Decode Your Child’s Coloring Pages
Children love to give color, and their work is a representation of their interior world. Most kids don’t believe about or censor their artwork. For days gone by 40 years, I’ve used children’s Colouring Webpages as an important part of my pediatric practice. At each well-child visit start at 4 or 5 5 years of age, our nurse asks the child to “give color an image of your family doing something.” To simplify the process, each exam room is equipped with blank white paper over a clipboard with a black colored felt pen.
The family color helps me study development at confirmed moment in time, and it could word of advice me off to potential problems. An individual colouring is a snapshot of an child’s viewpoint — of her role in the family, her marriage to other members of the family, and her self-esteem. It also may show strengths in the kid and the family that are essential to identify and validate. It can indicate cultural habits that provide me a much better understanding of some manners or beliefs. I usually ask the parents because of their impression of the color page, because our discussion can yield even more information that may not come up in any other case.
An enormous caveat here: Most of us want to find concealed meanings in Color Pages, but be cautious about overinterpreting. It’s not a good idea to read too much into your child’s sketches. Instead, utilize them as an opportunity to talk with your child about what she or he has attracted. Then ask questions about them to enhance communication between you. Do your very best to avoid supplying too many of your impressions. I purposely keep carefully the dialogue very open-ended: “Tell me about your colouring. Who are the people in the picture? What exactly are they doing?” For types of what you might be looking for with your personal children, check out my analysis of these kids’ Coloring Webpages.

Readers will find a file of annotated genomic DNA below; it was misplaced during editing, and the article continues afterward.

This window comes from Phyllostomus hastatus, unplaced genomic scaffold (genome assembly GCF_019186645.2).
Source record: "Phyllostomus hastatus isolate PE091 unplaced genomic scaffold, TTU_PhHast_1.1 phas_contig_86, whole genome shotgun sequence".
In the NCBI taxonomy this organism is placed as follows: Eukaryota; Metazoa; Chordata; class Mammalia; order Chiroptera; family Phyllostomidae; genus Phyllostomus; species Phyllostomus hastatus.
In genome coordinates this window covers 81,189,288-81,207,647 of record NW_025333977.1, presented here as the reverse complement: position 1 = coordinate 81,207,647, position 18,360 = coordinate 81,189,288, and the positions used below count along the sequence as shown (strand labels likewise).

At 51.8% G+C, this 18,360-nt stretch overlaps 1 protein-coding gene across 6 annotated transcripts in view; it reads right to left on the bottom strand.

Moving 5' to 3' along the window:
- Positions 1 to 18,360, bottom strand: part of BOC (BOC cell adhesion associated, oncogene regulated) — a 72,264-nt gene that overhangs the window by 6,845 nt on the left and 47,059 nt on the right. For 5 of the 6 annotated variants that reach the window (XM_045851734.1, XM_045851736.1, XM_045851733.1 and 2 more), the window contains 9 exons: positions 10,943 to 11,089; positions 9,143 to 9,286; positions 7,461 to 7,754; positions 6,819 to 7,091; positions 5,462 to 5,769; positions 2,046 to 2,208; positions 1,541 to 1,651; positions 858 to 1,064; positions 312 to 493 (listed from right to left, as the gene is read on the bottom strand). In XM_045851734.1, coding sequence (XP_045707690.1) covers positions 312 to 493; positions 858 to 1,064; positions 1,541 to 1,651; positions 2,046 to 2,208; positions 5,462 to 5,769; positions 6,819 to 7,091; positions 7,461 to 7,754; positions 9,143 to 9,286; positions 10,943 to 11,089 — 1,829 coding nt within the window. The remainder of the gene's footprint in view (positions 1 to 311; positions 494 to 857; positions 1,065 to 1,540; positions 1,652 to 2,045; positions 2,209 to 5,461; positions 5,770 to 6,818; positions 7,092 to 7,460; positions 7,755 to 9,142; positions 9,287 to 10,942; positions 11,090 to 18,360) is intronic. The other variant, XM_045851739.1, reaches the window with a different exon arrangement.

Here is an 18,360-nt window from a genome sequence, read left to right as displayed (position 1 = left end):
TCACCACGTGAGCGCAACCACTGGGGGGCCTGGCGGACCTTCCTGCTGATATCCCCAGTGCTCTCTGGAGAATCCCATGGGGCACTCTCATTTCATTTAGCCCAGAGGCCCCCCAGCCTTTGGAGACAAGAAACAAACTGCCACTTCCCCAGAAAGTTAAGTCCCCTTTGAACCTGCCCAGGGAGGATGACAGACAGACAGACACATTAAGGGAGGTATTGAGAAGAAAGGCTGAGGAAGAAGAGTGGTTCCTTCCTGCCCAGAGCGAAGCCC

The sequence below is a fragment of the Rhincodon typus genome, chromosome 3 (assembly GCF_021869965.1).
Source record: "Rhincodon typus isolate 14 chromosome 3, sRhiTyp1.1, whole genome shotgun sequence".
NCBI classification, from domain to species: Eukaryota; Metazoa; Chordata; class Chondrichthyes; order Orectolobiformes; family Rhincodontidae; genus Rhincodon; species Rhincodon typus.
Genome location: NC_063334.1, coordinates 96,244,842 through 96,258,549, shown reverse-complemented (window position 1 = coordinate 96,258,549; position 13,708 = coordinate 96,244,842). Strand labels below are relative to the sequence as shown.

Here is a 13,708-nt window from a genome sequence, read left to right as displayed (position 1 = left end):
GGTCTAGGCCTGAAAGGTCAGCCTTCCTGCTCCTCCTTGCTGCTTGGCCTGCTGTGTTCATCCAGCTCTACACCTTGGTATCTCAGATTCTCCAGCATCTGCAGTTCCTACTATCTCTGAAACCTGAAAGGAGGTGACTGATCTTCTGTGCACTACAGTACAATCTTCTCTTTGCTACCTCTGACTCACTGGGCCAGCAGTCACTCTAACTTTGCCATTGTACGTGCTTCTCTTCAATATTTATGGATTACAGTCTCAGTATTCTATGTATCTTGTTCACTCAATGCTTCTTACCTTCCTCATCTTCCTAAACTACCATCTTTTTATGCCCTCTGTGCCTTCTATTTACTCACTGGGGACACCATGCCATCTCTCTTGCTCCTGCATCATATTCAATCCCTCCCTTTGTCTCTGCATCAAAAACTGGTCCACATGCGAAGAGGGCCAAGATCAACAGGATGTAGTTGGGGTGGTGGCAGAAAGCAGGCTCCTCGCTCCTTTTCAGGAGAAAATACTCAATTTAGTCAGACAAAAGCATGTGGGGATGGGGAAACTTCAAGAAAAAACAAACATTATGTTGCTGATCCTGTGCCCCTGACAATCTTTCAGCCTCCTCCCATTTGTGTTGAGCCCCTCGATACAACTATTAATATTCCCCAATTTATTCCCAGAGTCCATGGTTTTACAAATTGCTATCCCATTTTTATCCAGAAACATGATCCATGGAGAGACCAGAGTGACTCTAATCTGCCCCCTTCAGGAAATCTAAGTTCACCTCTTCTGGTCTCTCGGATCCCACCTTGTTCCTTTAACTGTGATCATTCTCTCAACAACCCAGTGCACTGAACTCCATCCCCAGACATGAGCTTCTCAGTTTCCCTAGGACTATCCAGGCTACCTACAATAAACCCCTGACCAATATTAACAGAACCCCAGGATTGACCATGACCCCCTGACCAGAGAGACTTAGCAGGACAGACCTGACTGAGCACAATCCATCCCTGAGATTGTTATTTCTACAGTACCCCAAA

This first picture is a superb example of how artwork can be a springboard for chat. It was attracted by a patient of mine when she was 11. She experienced lived alone with her mother since labor and birth and she’s no siblings. On the top, her physical health, schoolwork, and social development were just fine. But she made friends little by little and she was unusually wary of leaving her mom to go to friends’ houses. She preferred to have friends come to her house and play while her mom was nearby. I used to be worried that their close relationship got in the way of her learning how to split up from her mommy, which is a necessary part of development.
I hadn’t had the opportunity to understand this point across at past office sessions. But with this colouring, I had formed an opening. The way they were located so closely together, and the fact that a short string linked the mom and girl, stood out to me. ONCE I asked Mother, “What do you consider concerning this picture?” she in the beginning talked proudly about her daughter’s colouring skills. But then she accepted that she could see what I’d been striving to state about their relationship. We could actually speak about it, and she kept the office determined to help her little girl (and herself ) learn how to separate psychologically while keeping their loving and close relationship.
Coloring skills often begin to tell a tale in kindergarten. Although kids at this age have a tendency to use simple stick figures, you can sometimes opt for things up from cosmetic expressions, where family members are placed, and what they’re doing. This second picture, drawn by way of a 5-year-old girl, is an example of that. She drew her mother on the way left, accompanied by the family dog, her father, herself, and her 8-year-old sibling. The girl drew herself as bigger than her parents — this typically displays good self-esteem. It’s worth noting that she positioned herself between her dad and sibling: When children are between 4 and 6 years old, they develop a sense with their gender identity. As part of this normal developmental process, girls often get bodily and emotionally nearer to their father (kids this age have a tendency to get nearer to their mother), and the emotions are temporary.